It seems that society always has something to say about the way millennials live their lives. A lot of the time it's because millennials are choosing to live their lives differently than previous generations. A lot of the time it's not a conscious choice, but one that is made based on circumstances they can't control. A new Pew study has shown that more millennial parents, both moms and dads, are staying home to raise their kids than previous generations. The overall number of stay at home parents hasn't changed in almost 30 years, but due to things like finances and job availability, the number of millennial parents staying home is on the rise.
As of right now, 18 percent of parents are staying home, which equals about 11 million people. Interestingly, the amount of dad who have taken the role as the stay at home parent has risen from four percent in 1989 to seven percent now in 2018. In spite of this, and given the amount of moms that do go back to work after having kids, the amount of moms staying home hasn't really changed much in 30 years. While it did drop one percent (28 percent in 1989 versus 27 percent in 2016) that isn't enough to really call the change significant.
The biggest thing this study found is that the shift isn't really gender related, it is more generational. Millennials are staying home in higher numbers than the previous generation. Between 2015 and 2016, 21 percent of millennial parents were staying at home, a four percent increase over the 17 percent of Gen X parents. While more millennial moms stayed home than their Gen X counterparts, the differences were much more obvious between the amount of dads staying home. Six percent of millennial dads stayed home with their kids in 2016, which is practically double the amount of Gen X dads that stayed home.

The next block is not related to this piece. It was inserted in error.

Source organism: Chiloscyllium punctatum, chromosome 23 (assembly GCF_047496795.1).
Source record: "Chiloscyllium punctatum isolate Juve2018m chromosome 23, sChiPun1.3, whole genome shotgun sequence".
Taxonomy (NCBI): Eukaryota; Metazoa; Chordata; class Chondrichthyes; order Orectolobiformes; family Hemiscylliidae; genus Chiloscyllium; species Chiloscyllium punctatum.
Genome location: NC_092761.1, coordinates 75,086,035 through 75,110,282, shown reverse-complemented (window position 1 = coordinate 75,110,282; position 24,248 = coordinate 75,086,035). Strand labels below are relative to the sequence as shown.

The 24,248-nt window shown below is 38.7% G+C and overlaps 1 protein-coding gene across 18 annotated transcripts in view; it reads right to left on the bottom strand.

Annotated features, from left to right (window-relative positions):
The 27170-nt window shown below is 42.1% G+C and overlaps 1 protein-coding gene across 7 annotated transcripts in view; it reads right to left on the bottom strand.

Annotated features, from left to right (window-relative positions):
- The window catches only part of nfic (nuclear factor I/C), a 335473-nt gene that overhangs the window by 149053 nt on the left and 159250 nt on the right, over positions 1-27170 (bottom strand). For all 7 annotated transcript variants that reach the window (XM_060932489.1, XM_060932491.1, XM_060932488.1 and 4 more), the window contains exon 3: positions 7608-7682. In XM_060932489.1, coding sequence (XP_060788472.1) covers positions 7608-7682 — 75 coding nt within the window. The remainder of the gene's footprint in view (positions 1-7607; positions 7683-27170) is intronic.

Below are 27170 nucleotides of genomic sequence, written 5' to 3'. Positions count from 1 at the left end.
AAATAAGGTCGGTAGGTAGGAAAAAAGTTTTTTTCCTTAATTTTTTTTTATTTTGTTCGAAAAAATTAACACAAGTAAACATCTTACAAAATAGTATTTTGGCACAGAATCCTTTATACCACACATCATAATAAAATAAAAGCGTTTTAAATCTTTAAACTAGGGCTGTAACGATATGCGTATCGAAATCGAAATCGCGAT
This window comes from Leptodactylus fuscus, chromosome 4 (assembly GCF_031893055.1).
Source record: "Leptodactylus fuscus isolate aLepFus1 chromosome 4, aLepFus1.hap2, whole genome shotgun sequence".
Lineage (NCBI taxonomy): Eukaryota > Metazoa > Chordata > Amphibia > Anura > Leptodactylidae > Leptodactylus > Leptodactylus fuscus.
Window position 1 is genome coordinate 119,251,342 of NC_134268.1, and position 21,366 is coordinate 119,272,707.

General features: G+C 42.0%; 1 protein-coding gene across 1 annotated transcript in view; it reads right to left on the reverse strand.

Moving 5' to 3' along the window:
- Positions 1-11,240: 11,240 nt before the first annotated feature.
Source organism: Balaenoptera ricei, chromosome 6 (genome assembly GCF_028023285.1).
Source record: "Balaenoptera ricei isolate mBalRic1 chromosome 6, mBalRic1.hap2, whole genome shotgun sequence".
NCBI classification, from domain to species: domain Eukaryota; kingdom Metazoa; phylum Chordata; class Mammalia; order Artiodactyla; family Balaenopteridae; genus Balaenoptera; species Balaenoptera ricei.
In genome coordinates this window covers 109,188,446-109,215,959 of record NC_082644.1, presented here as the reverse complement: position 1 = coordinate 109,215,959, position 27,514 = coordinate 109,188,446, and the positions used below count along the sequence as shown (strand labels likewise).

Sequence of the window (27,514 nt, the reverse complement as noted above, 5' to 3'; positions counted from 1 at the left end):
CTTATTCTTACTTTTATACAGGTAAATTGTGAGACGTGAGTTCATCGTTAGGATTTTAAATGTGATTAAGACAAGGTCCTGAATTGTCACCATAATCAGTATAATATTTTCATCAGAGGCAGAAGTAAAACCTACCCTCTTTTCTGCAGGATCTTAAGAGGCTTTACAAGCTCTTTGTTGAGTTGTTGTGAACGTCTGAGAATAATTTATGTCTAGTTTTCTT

So, what is the explanation for these numbers? It's mostly financial. When the recession hit in 2008, many millennials found themselves with few job prospects. In the time immediately after the recession hit, the amount of stay at home parents was about 20 percent, a five percent jump from the 15 percent just eight years earlier in 2000.
And even though a third of the millennial dads who stay at home say they do so because they're out of work, some simply stay home to care for their kids and keep up the home. This is a reflection of the changes in gender expectations that millennials are embracing. It's a slow change, because even though those 25 percent of dads are staying home, 78 percent of moms stay home for the same reason. It will be interesting to see how the trend continues to shift.